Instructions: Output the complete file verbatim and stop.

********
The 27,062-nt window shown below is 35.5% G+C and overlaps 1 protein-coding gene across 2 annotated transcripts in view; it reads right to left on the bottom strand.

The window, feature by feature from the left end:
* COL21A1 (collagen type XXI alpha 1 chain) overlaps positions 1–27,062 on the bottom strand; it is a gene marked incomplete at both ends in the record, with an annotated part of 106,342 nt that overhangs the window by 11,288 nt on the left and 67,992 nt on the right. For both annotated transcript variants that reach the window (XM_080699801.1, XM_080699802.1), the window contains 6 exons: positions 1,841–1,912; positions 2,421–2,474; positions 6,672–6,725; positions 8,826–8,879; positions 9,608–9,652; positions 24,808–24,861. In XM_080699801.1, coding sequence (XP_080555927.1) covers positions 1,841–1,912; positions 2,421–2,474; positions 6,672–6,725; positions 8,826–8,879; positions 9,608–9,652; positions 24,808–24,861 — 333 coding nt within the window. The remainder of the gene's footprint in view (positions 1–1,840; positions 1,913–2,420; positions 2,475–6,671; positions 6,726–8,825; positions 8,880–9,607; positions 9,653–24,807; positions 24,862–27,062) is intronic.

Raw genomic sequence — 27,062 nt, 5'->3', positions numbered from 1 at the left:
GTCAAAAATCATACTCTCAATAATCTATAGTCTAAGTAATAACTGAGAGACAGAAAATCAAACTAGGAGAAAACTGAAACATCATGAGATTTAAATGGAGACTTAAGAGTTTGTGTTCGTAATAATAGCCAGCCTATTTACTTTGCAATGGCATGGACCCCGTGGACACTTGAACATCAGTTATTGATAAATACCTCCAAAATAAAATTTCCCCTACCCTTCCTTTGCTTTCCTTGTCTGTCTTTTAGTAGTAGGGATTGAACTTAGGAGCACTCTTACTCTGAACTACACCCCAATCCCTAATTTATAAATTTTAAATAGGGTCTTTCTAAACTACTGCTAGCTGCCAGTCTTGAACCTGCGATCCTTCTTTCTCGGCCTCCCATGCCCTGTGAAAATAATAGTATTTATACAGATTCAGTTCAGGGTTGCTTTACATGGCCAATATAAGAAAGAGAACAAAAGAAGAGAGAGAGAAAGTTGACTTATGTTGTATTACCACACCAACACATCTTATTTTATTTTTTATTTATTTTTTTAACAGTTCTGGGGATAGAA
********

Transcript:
The 27,062-nt window shown below is 35.5% G+C and overlaps 1 protein-coding gene across 2 annotated transcripts in view; it reads right to left on the bottom strand.

The window, feature by feature from the left end:
* COL21A1 (collagen type XXI alpha 1 chain) overlaps positions 1–27,062 on the bottom strand; it is a gene marked incomplete at both ends in the record, with an annotated part of 106,342 nt that overhangs the window by 11,288 nt on the left and 67,992 nt on the right. For both annotated transcript variants that reach the window (XM_080699801.1, XM_080699802.1), the window contains 6 exons: positions 1,841–1,912; positions 2,421–2,474; positions 6,672–6,725; positions 8,826–8,879; positions 9,608–9,652; positions 24,808–24,861. In XM_080699801.1, coding sequence (XP_080555927.1) covers positions 1,841–1,912; positions 2,421–2,474; positions 6,672–6,725; positions 8,826–8,879; positions 9,608–9,652; positions 24,808–24,861 — 333 coding nt within the window. The remainder of the gene's footprint in view (positions 1–1,840; positions 1,913–2,420; positions 2,475–6,671; positions 6,726–8,825; positions 8,880–9,607; positions 9,653–24,807; positions 24,862–27,062) is intronic.

Raw genomic sequence — 27,062 nt, 5'->3', positions numbered from 1 at the left:
GTCAAAAATCATACTCTCAATAATCTATAGTCTAAGTAATAACTGAGAGACAGAAAATCAAACTAGGAGAAAACTGAAACATCATGAGATTTAAATGGAGACTTAAGAGTTTGTGTTCGTAATAATAGCCAGCCTATTTACTTTGCAATGGCATGGACCCCGTGGACACTTGAACATCAGTTATTGATAAATACCTCCAAAATAAAATTTCCCCTACCCTTCCTTTGCTTTCCTTGTCTGTCTTTTAGTAGTAGGGATTGAACTTAGGAGCACTCTTACTCTGAACTACACCCCAATCCCTAATTTATAAATTTTAAATAGGGTCTTTCTAAACTACTGCTAGCTGCCAGTCTTGAACCTGCGATCCTTCTTTCTCGGCCTCCCATGCCCTGTGAAAATAATAGTATTTATACAGATTCAGTTCAGGGTTGCTTTACATGGCCAATATAAGAAAGAGAACAAAAGAAGAGAGAGAGAAAGTTGACTTATGTTGTATTACCACACCAACACATCTTATTTTATTTTTTATTTATTTTTTTAACAGTTCTGGGGATAGAA